The chords of “A Cold Sunset” surge into the air like chimney smoke, suddenly released from strict shape and yet still bearing the remnants of form; songs caught in the act of illustrious blossom, spilling over the lines yet still driven upward by their own glorious, optimistic intent. What would otherwise be serene, pale-shaded drapes are gifted grit and attack by the distortion that rubs up against the record’s more ambient tendencies – the immaculately glacial becomes a web of cracked ice and dizzying light patterns, instilling each piece with an imperfection that lures me into an implied drama and history, emblazoned on each texture as an inevitable, time-induced decay.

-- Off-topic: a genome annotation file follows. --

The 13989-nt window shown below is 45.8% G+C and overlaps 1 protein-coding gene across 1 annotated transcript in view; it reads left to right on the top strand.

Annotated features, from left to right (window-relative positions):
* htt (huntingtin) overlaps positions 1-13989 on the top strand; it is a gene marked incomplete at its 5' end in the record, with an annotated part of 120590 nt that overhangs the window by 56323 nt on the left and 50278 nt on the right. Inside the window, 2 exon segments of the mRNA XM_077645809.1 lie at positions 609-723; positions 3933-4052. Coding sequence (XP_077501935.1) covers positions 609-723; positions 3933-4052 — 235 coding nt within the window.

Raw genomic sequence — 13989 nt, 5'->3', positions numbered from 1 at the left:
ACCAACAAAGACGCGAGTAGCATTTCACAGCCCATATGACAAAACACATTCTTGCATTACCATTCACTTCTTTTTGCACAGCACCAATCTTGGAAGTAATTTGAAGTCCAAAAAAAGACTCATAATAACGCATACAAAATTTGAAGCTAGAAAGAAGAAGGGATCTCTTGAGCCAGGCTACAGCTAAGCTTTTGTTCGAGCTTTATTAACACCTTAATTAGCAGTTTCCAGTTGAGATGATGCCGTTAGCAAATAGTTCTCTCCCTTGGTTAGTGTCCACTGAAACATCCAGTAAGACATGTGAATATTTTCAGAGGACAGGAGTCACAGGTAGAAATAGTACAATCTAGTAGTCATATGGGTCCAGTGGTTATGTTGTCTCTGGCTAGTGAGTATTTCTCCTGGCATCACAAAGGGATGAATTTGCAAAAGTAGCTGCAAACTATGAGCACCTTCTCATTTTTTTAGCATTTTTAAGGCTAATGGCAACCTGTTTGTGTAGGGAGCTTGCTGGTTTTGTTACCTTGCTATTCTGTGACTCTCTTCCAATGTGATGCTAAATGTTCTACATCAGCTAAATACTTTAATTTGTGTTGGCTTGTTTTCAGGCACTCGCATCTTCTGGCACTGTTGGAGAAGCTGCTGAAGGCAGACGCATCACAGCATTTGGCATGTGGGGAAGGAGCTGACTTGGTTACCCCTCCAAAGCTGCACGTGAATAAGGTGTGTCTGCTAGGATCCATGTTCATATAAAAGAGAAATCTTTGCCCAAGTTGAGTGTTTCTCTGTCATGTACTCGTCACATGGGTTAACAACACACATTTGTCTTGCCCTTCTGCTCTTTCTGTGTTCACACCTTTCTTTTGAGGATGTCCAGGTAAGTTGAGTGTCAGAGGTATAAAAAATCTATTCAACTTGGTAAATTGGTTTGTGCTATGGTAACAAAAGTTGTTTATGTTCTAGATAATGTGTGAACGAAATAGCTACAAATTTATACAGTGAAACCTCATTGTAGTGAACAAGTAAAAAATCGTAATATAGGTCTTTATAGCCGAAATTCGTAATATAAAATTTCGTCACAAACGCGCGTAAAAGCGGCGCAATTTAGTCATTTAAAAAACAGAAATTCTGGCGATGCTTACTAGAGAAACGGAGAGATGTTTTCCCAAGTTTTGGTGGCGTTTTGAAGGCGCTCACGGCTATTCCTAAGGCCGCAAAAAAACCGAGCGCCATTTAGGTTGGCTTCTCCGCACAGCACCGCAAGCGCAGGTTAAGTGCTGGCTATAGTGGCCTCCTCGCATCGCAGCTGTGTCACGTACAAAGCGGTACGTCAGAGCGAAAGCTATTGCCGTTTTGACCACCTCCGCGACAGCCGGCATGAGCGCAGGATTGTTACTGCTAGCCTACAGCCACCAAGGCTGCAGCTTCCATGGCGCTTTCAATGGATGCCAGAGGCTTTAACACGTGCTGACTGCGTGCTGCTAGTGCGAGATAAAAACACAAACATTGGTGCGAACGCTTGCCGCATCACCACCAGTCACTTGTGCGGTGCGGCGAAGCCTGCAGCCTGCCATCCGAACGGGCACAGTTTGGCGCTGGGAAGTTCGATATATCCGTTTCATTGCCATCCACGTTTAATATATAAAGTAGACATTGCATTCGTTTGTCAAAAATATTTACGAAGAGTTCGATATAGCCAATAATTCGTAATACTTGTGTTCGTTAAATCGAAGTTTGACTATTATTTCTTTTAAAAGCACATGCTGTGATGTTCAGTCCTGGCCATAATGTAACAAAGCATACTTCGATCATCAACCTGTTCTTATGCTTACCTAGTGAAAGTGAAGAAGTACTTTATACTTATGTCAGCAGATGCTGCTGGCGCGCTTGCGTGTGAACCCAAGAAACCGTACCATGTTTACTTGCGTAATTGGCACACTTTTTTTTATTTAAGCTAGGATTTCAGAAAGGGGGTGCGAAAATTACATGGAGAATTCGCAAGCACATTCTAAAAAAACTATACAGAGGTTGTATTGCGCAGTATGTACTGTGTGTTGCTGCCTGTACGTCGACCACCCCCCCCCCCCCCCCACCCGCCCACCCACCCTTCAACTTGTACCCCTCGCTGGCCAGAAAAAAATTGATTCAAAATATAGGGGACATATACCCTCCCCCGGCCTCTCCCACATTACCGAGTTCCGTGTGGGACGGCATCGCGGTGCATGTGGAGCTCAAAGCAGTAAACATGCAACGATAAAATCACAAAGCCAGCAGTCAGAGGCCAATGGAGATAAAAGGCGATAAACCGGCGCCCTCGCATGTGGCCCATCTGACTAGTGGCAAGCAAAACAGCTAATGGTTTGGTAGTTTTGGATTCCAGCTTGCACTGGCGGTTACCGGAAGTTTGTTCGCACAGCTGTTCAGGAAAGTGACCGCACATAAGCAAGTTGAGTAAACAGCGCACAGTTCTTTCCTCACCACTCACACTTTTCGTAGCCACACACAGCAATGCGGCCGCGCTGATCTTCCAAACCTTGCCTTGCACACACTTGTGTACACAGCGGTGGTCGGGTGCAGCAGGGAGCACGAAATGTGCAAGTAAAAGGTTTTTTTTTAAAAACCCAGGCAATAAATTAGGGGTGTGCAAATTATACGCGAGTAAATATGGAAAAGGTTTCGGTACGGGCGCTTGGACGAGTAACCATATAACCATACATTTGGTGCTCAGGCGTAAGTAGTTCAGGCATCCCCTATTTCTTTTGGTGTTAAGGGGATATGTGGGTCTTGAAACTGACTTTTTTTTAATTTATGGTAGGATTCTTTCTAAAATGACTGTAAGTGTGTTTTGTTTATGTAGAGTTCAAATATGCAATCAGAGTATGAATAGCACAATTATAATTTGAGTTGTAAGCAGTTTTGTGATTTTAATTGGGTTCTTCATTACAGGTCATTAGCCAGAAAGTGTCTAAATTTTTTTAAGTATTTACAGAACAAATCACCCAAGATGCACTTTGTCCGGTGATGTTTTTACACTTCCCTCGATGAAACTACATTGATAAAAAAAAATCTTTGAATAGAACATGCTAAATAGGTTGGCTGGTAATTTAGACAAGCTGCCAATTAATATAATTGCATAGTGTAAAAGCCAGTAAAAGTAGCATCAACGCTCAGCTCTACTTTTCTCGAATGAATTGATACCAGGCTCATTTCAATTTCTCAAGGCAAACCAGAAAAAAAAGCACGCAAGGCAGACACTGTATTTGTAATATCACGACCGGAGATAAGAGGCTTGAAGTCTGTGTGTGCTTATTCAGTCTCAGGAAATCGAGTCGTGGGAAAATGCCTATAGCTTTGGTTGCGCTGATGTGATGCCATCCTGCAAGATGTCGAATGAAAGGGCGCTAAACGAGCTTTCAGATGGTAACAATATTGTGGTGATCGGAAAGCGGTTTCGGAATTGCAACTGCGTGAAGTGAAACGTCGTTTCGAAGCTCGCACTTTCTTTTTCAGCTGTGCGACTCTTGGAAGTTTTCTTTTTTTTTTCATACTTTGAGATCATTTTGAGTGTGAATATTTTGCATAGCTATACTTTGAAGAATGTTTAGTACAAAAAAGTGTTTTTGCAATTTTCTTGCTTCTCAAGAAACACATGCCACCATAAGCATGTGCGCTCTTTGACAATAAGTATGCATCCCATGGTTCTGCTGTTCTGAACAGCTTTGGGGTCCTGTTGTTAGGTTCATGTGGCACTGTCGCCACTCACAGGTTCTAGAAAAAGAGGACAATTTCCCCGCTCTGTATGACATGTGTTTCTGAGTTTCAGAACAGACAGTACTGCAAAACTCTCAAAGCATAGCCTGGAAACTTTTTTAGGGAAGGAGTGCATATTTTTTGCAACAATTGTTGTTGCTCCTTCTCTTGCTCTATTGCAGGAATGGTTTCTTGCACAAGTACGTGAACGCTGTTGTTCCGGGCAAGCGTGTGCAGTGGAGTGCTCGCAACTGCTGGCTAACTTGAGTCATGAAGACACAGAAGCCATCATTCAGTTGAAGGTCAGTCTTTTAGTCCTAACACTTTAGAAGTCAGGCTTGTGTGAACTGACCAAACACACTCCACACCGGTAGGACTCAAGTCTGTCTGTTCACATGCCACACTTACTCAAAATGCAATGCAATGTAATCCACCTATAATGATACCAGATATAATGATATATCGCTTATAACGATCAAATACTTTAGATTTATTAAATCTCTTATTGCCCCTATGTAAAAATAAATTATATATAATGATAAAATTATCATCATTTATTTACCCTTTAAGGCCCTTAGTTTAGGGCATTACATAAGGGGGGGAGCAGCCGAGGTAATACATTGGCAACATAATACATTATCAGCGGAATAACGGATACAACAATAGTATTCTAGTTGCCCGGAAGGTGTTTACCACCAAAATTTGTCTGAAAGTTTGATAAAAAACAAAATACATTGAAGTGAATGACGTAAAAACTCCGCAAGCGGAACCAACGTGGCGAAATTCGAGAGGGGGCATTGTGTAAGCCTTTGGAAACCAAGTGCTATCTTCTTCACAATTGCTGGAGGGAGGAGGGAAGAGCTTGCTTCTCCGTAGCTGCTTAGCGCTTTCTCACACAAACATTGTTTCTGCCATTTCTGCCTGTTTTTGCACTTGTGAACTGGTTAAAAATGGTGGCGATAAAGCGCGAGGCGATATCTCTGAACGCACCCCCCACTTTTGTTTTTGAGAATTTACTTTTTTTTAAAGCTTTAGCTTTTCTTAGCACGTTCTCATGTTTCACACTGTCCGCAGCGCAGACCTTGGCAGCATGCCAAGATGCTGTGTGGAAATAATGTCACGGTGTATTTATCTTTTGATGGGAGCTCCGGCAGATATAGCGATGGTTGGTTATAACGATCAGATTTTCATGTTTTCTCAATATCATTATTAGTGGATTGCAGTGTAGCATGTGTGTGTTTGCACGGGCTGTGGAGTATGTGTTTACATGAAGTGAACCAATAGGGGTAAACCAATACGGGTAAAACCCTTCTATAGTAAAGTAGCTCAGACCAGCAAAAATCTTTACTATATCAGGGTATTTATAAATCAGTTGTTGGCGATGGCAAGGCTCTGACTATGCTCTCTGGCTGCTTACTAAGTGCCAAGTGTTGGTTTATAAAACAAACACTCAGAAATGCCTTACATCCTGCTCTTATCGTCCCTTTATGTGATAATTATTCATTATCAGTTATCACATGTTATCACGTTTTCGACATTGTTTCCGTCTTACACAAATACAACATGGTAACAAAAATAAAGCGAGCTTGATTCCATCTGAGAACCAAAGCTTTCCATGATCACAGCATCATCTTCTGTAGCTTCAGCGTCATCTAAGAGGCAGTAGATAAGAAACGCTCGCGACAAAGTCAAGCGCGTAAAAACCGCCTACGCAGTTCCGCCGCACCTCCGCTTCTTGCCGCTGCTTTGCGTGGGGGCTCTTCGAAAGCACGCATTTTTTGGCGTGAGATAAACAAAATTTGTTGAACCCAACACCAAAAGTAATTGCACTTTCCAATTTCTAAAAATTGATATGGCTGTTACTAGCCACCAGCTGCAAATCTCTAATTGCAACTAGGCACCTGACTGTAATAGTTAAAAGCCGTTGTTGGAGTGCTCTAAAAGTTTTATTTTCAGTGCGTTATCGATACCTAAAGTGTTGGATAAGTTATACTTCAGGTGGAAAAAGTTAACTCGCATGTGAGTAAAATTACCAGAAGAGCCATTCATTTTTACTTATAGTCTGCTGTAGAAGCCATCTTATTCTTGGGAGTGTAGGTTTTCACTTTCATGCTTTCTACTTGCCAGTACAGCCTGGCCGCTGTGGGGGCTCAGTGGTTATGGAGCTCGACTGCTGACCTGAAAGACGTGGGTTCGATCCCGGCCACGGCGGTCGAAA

I am reminded of Ben Frost and Tim Hecker for the music’s tension and juggling of opposing forces – the utilisation of an ambient core to explore restrictions of movement and fizzy chemical reactions rather than just reclining into unimpeded liberations of harmony and space. It’s symphonic, orchestral – intricate for the various melodic cogs that comprise each gesture, yet stifled by Monochromie’s noisier inclinations, like rays of sunlight filtering intermittently through the hairline fractures in storm clouds (and often vice versa). There is a visceral connection here – hands clutching at my shoulders – yet a certain spiritual lure, too. It’s difficult to describe.